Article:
Taylor, Bengals Leave Calling Card In Bitter Miss

The Bengals kept Jadeveon Clowney at bay long enough for Andy Dalton to throw for a career-best 418 yards.
The Bengals kept Jadeveon Clowney at bay long enough for Andy Dalton to throw for a career-best 418 yards.

SEATTLE - The face of the Bengals opener turned out not to be rookie head coach Zac Taylor. But John Ross, the former CenturyLink Field security guard while he was playing wide receiver at the University of Washington, was able to ransack the place Sunday with a career-high 158 yards because Taylor's scheme gave him a voice.

The Bengals hired Taylor to steal games like the one on Sunday, a grimy, dank gut-check of an opener in a Northwest mausoleum where you're never supposed to win. Seahawks coach Pete Carroll and his wunderkind of a quarterback Russell Wilson have never lost a home opener and are fresh off the playoffs. Of the last 15 AFC opponents that have dared darken the door, 14 have been carried out on their shields.

Woeful red zone play (no TDs on three trips) and a missed 45-yard field goal doomed this trip. But something began Sunday. The Bengals also hired Taylor to get the most out of an underachieving offense stocked with all kinds of possibilities named Ross, A.J. Green, Andy Dalton, Joe Mixon, Giovani Bernard, the two Tylers …

What Taylor did Sunday was put up 429 yards on the road against what is expected to be a top 10 defense without Green, his two top left tackles and a running game that Seattle defensive coordinator Ken Norton, Jr., made sure wouldn't see the light of day, ditching his nickel package for base. Plus, he didn't have Mixon (ankle) in the second half, although it looks like he will in next week's Paul Brown Stadium opener.

That's what Taylor was hired to do. Even when it's not chicken parmesan, make sure it's chicken a la king and not, well you know, and win the tilt.

Taylor can take heart. The 429-yard effort was the third most on Opening Day in Bengals history. The second was 433 in head coach Sam Wyche's 1984 debut. Also a tight loss on the road, 20-17, in Denver. And Wyche ended up taking the Bengals to a Super Bowl with the most innovative schemes in the land.

"I think," Taylor said of his offense, "we're just scratching the surface."

Certainly Ross is.

After two seasons he has struggled with his confidence as much as his body, he came into Sunday's college homecoming with all of 210 career yards, many coming in and out of the dog house. By halftime, after he launched himself at the five-yard line to catch Dalton's 55-yard touchdown pass for the longest catch of his career, he had 108 yards and the Bengals had a 17-14 lead.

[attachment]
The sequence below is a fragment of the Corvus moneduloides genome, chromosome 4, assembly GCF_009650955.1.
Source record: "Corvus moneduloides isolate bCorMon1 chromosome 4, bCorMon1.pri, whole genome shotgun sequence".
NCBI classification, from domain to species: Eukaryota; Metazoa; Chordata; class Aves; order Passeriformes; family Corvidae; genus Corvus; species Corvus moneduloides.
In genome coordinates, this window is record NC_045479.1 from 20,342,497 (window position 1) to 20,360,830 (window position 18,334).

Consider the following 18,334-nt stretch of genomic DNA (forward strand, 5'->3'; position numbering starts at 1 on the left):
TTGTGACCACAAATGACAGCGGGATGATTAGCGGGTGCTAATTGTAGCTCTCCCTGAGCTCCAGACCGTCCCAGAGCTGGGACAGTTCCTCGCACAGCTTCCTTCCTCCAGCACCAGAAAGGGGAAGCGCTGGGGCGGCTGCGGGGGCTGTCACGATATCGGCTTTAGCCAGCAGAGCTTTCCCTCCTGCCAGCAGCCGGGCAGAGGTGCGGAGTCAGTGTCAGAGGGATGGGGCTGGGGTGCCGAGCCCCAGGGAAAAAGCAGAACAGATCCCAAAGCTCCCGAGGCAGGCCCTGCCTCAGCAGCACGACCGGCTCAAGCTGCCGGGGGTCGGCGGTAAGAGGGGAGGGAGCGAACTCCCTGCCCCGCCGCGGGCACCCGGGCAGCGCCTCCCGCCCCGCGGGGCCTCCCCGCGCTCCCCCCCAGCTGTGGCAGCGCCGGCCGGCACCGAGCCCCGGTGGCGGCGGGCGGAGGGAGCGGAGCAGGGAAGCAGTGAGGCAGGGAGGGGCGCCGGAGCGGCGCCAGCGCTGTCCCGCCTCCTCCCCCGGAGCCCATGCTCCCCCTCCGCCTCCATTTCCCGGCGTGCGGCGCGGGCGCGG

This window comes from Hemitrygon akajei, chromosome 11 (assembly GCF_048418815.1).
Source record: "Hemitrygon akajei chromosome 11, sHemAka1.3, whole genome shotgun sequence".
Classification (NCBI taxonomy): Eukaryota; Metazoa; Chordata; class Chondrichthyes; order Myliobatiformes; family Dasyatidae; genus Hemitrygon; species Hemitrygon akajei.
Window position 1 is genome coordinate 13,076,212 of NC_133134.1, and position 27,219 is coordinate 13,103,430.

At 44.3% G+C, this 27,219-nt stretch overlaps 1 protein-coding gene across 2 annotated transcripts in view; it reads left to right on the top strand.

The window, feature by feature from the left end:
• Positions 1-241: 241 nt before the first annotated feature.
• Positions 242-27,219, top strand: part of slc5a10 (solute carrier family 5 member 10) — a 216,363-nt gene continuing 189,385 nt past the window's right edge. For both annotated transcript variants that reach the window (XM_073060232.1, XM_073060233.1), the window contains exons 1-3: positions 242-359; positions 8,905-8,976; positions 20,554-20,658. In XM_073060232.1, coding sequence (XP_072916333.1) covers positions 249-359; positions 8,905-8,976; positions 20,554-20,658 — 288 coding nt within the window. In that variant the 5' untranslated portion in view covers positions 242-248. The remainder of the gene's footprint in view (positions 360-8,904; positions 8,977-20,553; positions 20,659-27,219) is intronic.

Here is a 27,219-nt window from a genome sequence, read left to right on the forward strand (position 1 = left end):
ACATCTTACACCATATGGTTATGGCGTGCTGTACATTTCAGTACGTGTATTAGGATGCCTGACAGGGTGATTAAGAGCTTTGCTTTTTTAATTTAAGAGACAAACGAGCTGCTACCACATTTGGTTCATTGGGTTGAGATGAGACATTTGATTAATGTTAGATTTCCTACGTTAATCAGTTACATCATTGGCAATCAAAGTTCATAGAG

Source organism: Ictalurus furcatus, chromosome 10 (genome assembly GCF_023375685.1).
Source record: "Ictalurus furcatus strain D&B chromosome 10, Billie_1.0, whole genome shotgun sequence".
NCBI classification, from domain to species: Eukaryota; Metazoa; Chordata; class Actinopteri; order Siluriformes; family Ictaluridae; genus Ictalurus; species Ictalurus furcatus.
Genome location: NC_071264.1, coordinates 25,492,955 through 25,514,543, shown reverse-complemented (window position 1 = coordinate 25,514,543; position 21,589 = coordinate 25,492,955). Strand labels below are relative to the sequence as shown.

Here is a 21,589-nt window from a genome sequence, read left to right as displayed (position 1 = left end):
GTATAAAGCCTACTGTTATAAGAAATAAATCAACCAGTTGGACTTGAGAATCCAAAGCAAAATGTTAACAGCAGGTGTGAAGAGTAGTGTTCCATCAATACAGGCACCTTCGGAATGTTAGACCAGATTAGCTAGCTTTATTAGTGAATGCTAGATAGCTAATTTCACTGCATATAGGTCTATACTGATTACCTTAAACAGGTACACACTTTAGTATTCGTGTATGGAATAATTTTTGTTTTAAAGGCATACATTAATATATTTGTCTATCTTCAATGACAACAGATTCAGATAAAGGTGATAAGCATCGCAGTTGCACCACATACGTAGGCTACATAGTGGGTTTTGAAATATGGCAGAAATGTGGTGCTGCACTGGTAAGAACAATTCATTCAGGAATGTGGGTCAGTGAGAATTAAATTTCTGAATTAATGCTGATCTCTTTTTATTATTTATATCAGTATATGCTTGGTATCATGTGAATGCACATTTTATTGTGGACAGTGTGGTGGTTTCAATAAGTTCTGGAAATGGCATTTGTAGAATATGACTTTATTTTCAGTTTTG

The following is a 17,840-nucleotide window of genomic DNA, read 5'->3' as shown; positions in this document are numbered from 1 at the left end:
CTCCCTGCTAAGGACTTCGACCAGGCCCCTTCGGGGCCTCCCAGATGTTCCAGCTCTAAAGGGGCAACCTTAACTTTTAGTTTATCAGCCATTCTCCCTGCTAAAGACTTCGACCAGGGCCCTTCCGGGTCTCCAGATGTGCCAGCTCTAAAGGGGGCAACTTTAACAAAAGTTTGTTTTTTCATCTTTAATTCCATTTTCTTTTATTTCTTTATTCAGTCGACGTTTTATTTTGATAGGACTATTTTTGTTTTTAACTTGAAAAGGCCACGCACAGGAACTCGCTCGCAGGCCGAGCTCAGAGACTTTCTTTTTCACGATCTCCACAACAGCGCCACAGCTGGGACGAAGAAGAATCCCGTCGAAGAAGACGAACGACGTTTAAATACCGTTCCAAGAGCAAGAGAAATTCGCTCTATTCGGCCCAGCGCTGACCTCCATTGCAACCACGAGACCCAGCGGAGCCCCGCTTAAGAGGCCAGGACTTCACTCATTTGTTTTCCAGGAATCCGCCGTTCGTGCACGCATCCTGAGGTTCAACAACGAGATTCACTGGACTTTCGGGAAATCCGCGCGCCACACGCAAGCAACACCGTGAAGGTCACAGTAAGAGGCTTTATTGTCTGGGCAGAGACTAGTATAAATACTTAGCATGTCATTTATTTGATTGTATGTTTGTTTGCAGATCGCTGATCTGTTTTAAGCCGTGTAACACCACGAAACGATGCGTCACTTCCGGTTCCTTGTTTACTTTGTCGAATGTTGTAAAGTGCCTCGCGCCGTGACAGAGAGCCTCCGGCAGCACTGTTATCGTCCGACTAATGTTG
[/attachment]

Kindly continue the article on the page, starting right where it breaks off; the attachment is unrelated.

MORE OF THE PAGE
"Without a doubt. I think that's what a lot of players lack sometimes," when asked if the confidence from Taylor's staff has invigorated him. "Like me, I can honestly say now I lost confidence in myself the last two years. Now I come in with a different mentality, and now I've got to go out there and continue to believe in myself."

The touchdown, his second of the day, was just so important for not only him, but the culture Taylor is trying to build. He has repeatedly said the No. 1 trait he seeks in a player is mental toughness and at halftime Ross was an easy guy to turn to because the play before he flat-out dropped a ball. Two Seahawks collided themselves out of the play and Ross would have sailed into field-goal territory.

And players notice that stuff.

"I loved watching John Ross III today. It was awesome to have him step up the way he did. To me, the most encouraging thing is he dropped a pass and we're looking around like dang, he had a lot of room to run," said tight end C.J. Uzomah. "Very next play, calls his number again, goes up and makes an incredible play and scores a touchdown. That was so hype. I was going nuts. I was like; this is why you're here. That was very encouraging. I loved watching him out there run around them and just make people miss. My knees are hurting just watching him make those cuts."

Ross admitted if that was last year, he might have been benched. At the very least he wouldn't have run the next route with so much confidence.

"Most definitely. I can honestly say that now. I would lose confidence in myself," Ross said. "It's completely different now, in my opinion."